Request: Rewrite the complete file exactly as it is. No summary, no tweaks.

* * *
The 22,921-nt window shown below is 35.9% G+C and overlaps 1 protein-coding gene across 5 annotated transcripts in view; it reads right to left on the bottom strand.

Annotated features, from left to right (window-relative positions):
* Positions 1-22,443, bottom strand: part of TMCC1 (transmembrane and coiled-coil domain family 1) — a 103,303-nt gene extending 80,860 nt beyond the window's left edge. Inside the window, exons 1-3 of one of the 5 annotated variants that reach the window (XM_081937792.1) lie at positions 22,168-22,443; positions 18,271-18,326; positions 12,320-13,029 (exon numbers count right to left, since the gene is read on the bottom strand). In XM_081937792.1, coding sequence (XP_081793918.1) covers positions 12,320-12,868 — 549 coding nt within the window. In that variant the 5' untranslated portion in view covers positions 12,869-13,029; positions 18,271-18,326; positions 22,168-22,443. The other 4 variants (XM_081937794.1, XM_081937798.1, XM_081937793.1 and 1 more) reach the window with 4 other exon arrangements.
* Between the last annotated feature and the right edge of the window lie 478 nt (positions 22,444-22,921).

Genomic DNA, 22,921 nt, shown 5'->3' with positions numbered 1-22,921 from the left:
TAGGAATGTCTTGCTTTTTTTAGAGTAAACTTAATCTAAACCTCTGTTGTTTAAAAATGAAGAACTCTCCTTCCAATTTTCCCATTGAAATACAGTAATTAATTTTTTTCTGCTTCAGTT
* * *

The 22,921-nt window shown below is 35.9% G+C and overlaps 1 protein-coding gene across 5 annotated transcripts in view; it reads right to left on the bottom strand.

Annotated features, from left to right (window-relative positions):
* Positions 1-22,443, bottom strand: part of TMCC1 (transmembrane and coiled-coil domain family 1) — a 103,303-nt gene extending 80,860 nt beyond the window's left edge. Inside the window, exons 1-3 of one of the 5 annotated variants that reach the window (XM_081937792.1) lie at positions 22,168-22,443; positions 18,271-18,326; positions 12,320-13,029 (exon numbers count right to left, since the gene is read on the bottom strand). In XM_081937792.1, coding sequence (XP_081793918.1) covers positions 12,320-12,868 — 549 coding nt within the window. In that variant the 5' untranslated portion in view covers positions 12,869-13,029; positions 18,271-18,326; positions 22,168-22,443. The other 4 variants (XM_081937794.1, XM_081937798.1, XM_081937793.1 and 1 more) reach the window with 4 other exon arrangements.
* Between the last annotated feature and the right edge of the window lie 478 nt (positions 22,444-22,921).

Genomic DNA, 22,921 nt, shown 5'->3' with positions numbered 1-22,921 from the left:
TAGGAATGTCTTGCTTTTTTTAGAGTAAACTTAATCTAAACCTCTGTTGTTTAAAAATGAAGAACTCTCCTTCCAATTTTCCCATTGAAATACAGTAATTAATTTTTTTCTGCTTCAGTT